Personal Finance

Retail credit card rates average 26%. Here's how to head off trouble if you sign up for one

Key Points
  • Across all types of credit cards, the average is 21.1%, according to
  • If you're offered a retail card at checkout, be sure to make sense of the fine print, not just the sales pitch.

There's more than just candy and seasonal goodies you might want to avoid at store checkouts this holiday season. Watch out for potentially expensive credit card offers, as well.

Retailers typically ramp up their efforts each year during busy shopping months to get you to apply for a card, which might come with some sort of special financing, an upfront discount or rewards. Yet with interest rates on some of these cards hovering around 30%, it's important to know exactly what terms you're agreeing to when you sign up.

"This is something many of us will be offered during the upcoming holiday shopping season," said Ted Rossman, industry analyst at "But you don't want to grab one in the heat of the moment and have it end up damaging your finances."

Holiday shoppers at a Macy's store in New York.
Source: Getty Images

The average annual percentage rate — the interest rate plus any annual fees — for retail credit cards is a hair above 26%, according to new research from It's slightly higher than a year ago, despite a corresponding small drop in the prime rate (which, generally speaking, banks rely on for their rate calculations).

In comparison, the average APR across all credit cards is 21.1%.

Store-only cards — those that can only be used at a particular retailer — come with the highest rates, averaging 27.5% (with some around 30%), the research shows. Co-branded cards — for example, those that bear a retailer's name and Visa — average about 23.4%.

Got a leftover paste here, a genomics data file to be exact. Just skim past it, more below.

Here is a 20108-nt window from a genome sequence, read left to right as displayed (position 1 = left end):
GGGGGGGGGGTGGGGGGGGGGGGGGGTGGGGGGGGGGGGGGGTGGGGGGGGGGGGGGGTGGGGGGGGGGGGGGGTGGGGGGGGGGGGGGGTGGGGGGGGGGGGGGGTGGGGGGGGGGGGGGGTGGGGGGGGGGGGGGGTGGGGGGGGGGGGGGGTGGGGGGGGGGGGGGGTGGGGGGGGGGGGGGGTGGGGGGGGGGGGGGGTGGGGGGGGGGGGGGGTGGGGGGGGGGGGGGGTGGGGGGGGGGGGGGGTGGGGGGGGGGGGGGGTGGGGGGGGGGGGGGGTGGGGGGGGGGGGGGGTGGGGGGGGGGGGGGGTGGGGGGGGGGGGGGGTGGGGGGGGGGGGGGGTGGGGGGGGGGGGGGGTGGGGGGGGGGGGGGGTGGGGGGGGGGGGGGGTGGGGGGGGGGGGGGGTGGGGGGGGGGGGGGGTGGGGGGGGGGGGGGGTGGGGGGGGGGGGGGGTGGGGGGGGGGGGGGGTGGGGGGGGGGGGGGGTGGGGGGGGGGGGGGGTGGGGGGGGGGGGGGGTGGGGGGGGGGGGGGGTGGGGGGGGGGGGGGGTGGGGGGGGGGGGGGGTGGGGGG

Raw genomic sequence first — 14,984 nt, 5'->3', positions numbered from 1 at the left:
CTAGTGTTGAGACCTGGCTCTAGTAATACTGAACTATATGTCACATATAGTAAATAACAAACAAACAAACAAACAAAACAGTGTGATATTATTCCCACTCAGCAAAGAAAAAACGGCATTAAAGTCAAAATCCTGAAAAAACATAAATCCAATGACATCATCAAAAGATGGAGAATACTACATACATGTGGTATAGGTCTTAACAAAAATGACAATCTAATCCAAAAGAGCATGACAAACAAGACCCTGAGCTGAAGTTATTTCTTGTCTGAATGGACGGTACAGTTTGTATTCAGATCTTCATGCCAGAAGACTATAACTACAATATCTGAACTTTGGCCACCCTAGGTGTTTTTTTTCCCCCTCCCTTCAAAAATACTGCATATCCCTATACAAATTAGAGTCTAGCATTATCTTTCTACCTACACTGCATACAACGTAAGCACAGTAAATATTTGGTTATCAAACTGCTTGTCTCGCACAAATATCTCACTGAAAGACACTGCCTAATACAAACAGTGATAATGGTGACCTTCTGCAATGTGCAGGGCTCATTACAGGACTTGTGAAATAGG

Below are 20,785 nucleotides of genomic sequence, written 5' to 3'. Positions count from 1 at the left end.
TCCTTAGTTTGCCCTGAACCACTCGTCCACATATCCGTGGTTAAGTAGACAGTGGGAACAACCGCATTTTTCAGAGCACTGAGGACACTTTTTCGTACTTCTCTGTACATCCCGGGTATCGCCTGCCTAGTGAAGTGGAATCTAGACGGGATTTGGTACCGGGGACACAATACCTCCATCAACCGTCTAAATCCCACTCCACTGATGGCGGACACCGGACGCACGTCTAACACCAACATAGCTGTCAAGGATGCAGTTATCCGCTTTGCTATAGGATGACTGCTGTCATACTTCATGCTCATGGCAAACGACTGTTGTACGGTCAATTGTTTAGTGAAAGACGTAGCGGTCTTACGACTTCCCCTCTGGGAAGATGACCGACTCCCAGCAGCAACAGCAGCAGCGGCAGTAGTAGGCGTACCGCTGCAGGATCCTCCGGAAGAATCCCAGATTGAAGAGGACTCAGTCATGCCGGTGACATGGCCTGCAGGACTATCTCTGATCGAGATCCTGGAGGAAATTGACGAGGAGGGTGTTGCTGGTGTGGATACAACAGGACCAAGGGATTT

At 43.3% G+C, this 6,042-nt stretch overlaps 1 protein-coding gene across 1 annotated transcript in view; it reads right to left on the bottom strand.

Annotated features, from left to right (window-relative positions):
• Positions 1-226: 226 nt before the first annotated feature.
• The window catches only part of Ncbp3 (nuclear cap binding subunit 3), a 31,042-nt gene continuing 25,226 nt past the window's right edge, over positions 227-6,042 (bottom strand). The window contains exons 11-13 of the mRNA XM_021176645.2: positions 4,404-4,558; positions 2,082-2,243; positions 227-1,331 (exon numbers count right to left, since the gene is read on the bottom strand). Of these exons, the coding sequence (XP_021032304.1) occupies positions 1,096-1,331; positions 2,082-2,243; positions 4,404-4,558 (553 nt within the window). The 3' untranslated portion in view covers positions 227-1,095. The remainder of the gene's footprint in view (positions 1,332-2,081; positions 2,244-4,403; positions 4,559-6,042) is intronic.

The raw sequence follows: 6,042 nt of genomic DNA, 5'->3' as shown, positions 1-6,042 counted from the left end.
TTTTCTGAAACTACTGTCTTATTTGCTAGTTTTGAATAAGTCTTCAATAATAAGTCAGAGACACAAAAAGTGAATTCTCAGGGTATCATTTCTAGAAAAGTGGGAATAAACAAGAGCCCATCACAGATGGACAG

Together, those types of accounts carried roughly $79.3 billion in outstanding balances at the end of July, according to Equifax research. That's about 9% of the total $868 billion in credit card debt shouldered by U.S. consumers overall, as measured by the Federal Reserve Bank of New York.

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Meanwhile, consumers are expected to spend 3.8% to 4.2% more during this year's holiday shopping season than they did in 2018, according to the National Retail Federation, whose forecast focuses on November and December sales and exclude spending on autos, gas and restaurants. The estimate equates to a range of $727.9 billion to $730.7 billion being spent over last two months of this year.

If you come across a retail card offer when you're doing your holiday shopping, be sure to make sense of the fine print, not just the sales pitch.

For example, while an upfront discount or bonus might make the offer appealing, carrying a balance and paying interest on it could erase the initial benefit of the deal, Rossman said.

On the other hand, "if you're really loyal to that store, and you get rewards for shopping there and you can pay your bills in full each month, it could make sense to have their card," Rossman said.

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However, if you are offered a card that comes with a deferred-interest deal, be certain you understand how it works.

"The gotcha with those is that if the balance isn't paid in full during the promotional period, they'll charge you back interest," Rossman said.

In other words: Say you make an initial purchase of $2,000 on a card that comes with a 30% interest rate after the initial deferred-interest period of 12 months. At the end of that year, even if you have a small balance remaining, you'll owe 30% interest on the full $2,000, or $600.

This is different from a zero-interest introductory period, when you would pay interest only on the balance remaining at the end of the deal.

The research also shows that 11% of shoppers have signed up for a credit card due to feeling pressure from a sales clerk.

"That's the last reason you should sign up," Rossman said. "Take a brochure home and think about it."

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